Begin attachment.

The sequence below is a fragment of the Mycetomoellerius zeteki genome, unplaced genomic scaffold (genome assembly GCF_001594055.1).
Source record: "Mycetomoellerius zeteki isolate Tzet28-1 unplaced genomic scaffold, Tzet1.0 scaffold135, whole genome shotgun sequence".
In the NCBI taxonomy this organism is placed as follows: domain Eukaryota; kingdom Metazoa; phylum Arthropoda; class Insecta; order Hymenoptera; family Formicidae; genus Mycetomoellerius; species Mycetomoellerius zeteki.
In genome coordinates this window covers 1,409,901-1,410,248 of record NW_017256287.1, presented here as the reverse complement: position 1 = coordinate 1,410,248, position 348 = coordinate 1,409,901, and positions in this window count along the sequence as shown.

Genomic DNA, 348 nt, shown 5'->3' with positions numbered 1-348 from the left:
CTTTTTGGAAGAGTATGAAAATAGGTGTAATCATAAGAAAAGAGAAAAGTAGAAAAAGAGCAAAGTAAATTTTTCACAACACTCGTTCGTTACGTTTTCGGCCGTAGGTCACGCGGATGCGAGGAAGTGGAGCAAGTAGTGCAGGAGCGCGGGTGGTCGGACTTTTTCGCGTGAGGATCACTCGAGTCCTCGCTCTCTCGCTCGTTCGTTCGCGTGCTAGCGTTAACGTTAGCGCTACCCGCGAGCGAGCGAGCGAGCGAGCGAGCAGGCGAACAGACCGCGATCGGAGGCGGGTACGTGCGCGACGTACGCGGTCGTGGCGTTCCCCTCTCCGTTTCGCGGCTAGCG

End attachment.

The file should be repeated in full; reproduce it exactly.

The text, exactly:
The sequence below is a fragment of the Mycetomoellerius zeteki genome, unplaced genomic scaffold (genome assembly GCF_001594055.1).
Source record: "Mycetomoellerius zeteki isolate Tzet28-1 unplaced genomic scaffold, Tzet1.0 scaffold135, whole genome shotgun sequence".
In the NCBI taxonomy this organism is placed as follows: domain Eukaryota; kingdom Metazoa; phylum Arthropoda; class Insecta; order Hymenoptera; family Formicidae; genus Mycetomoellerius; species Mycetomoellerius zeteki.
In genome coordinates this window covers 1,409,901-1,410,248 of record NW_017256287.1, presented here as the reverse complement: position 1 = coordinate 1,410,248, position 348 = coordinate 1,409,901, and positions in this window count along the sequence as shown.

Genomic DNA, 348 nt, shown 5'->3' with positions numbered 1-348 from the left:
CTTTTTGGAAGAGTATGAAAATAGGTGTAATCATAAGAAAAGAGAAAAGTAGAAAAAGAGCAAAGTAAATTTTTCACAACACTCGTTCGTTACGTTTTCGGCCGTAGGTCACGCGGATGCGAGGAAGTGGAGCAAGTAGTGCAGGAGCGCGGGTGGTCGGACTTTTTCGCGTGAGGATCACTCGAGTCCTCGCTCTCTCGCTCGTTCGTTCGCGTGCTAGCGTTAACGTTAGCGCTACCCGCGAGCGAGCGAGCGAGCGAGCGAGCAGGCGAACAGACCGCGATCGGAGGCGGGTACGTGCGCGACGTACGCGGTCGTGGCGTTCCCCTCTCCGTTTCGCGGCTAGCG